A Slight Tragedy

I had been suffering from what I thought was a minor cold, involving me feeling stuffed up and headachy. But I never had a runny nose nor did I have any boogers. So, it was hard to breathe, but there wasn’t anything in my airways clogging them up. My airways themselves were just mad and inflamed.

Last night, I had one last idea for the copper yarn and I threw a skein in the dye pot. At the moment the whole house filled with the smell of hot wool, I could feel my nose shutting.

I’m fucking allergic to wool. Maybe it has to be hot and wet to trigger it, but that’s what’s making me stuffed up.

And I still have all the walnut I need to dye for Julie’s afghan. So, I think while I’m waiting for the walnuts to start falling, I’m going to have to investigate if I can somehow solar dye with walnuts, and keep the wet, warm yarn outside.

Back to Work

God, I don’t know what’s become of me. I had a wonderful vacation and now I’m feeling actually excited to get back to work and to hear what they’ve been up to.


Unfortunately, this is me, now, consumed by this baby blanket that has grown out of control.

I hope my co-workers will still treat me as they always have.

Vacation Brain

I’m going on vacation next week, mainly to libraries, but, hey, for me, that sounds like Heaven. But it’s meant that I’ve spent this week being scattered and busy, trying to make sure that everything is okay for me to leave.

And I’ve been fixing some yarn. And by fixing, I mean untangling in a nightmare scenario.


And I got some yarn so tangled up in my ball winder that I just had to cut it and have two balls.

Which, ha ha.

Done In

Y’all, dyeing with the kids, round one, about did me in! And they stole my Kool-aid. Well, I mean, they also used it to dye with, but I had enough to use with my niece next weekend and now I don’t. And so I’m pretty sure they took some home to try to talk their mom into making it for them.

Which, ha ha, is pretty awesome.

So, I have yarn hanging everywhere to dry, but no good pictures of it, yet.

And the Butcher is going to dog-sit for me, so I can go to Birmingham and spend a short amount of time in their library looking at stuff. So, now I have to make a plan for what I absolutely need to see. And also make time to go down and take a look at Fred Shuttlesworth’s church, since it plays such a key role in my book.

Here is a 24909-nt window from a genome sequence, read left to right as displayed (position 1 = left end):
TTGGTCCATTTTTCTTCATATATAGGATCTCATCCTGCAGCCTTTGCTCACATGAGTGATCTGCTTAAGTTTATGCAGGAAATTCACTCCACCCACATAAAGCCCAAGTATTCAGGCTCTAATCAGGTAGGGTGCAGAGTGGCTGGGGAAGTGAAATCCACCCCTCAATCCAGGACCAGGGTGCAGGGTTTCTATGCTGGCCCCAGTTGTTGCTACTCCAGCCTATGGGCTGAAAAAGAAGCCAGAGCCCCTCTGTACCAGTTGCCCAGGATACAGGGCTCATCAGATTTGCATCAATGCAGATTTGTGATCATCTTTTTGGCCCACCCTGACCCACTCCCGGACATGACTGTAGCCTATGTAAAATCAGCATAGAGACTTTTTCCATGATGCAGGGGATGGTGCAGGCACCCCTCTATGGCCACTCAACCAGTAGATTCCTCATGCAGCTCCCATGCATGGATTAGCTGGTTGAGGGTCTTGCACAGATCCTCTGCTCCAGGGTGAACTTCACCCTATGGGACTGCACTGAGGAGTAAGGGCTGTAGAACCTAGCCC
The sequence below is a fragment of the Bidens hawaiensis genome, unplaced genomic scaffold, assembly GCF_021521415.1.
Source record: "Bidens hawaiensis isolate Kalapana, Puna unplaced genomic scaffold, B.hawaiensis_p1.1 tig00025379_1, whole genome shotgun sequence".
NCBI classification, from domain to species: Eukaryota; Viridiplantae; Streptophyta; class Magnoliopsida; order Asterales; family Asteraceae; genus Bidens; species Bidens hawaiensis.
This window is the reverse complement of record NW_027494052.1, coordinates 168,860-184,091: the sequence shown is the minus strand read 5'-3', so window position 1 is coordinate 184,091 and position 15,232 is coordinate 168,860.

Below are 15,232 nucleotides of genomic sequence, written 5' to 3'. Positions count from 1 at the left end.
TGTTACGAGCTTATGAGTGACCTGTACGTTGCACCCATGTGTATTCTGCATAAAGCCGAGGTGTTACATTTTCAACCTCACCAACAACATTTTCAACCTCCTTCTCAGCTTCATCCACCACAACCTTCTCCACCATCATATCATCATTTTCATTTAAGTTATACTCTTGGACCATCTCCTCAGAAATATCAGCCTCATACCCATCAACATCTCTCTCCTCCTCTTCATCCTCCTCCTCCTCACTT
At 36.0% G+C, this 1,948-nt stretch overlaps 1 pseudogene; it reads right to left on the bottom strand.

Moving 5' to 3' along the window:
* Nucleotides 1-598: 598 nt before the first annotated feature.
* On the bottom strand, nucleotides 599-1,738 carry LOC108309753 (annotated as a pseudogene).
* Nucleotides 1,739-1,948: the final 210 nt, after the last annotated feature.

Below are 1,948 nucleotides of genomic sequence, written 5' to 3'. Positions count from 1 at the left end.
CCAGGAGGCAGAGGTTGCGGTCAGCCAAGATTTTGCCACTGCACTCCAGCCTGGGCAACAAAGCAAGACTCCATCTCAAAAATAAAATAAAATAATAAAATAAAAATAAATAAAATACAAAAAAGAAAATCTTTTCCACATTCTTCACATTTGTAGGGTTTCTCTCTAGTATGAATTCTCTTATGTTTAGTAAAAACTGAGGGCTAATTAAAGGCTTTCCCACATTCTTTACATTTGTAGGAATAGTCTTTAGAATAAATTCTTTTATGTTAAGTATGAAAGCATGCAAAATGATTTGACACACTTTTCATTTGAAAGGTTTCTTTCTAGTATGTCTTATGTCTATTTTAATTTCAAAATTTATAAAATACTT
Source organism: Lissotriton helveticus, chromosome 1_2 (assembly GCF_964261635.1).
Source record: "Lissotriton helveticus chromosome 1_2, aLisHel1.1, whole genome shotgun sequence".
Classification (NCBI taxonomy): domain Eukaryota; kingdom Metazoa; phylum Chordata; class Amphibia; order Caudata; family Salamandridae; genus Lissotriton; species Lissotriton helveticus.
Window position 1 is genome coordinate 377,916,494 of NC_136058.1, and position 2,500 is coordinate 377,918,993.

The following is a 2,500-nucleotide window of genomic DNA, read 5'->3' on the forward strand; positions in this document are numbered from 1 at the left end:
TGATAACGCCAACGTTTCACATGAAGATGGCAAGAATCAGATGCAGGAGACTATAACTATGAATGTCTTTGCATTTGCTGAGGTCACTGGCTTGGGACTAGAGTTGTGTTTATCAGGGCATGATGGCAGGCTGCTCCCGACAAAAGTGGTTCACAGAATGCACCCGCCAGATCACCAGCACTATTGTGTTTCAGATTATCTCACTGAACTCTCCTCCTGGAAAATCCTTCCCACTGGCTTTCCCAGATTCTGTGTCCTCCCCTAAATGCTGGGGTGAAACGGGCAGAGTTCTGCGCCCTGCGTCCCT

This is the color I got from the indigo dye vat. She said I could come back and dye it darker if I wanted and I was like “No, are you kidding? This is the most beautiful blue I have ever seen.” It’s almost the exact same color as the black bean yarn, which… in fairness… I also thought was the most beautiful color I had ever seen.

I need to go to Birmingham. I have to figure out the dog situation. Like, can I do a research trip in a day? Can I not get bogged down in interesting details that don’t pertain to my question? Or do I need to do it in two days? In which case, who’s going to watch the dog?

Also, right now the book is called “Busy Looking the Other Way: Why Nashville’s Integration Era Bombings Remain Unsolved,” but I’m entertaining “The Rise of the Confederate Underground: Some subtitle I haven’t come up with yet.” The Rise of the Confederate Underground is better, isn’t it?



I got my first three half-poppies in place. Just nine more to go. But I’m about to be hugely busy, so I don’t know if I will get this done any time soon. I am looking forward to seeing how the border goes. It’s just been a really lovely thing to work on. And I’m excited to see how it looks after being washed and laid flat to dry.

And my friend’s mother-in-law has an indigo dye-pot going! So tonight I’m going to take a skein to her house and learn about indigo dying. Basically all I know about it is that it’s magic and you do not want any oxygen in the mix (so I’ll have soaked my yarn for 24 hours before heading up there with it).

And this weekend the step-niece and step-nephew are going to dye their yarns for their afghans. And next week, baby nephew turns one! Already!


Look, he’s already got that world-weary look of a guy who’s about to start a story about back in the day. He remembers what it was like before teeth. He’s out here working hard, standing up, saying “dog,” and kids today, they just lay around, waving their hands. They’re not even waving their hands AT anyone. They don’t know about “hi.”

Poor baby nephew.

Take the Hint

Y’all, I went to bed at 11 and I woke up at 10. In the morning. An hour before when I normally eat lunch. I think I have just had so much stuff buzzing around in the back of my head that I couldn’t completely turn it off and sleep well.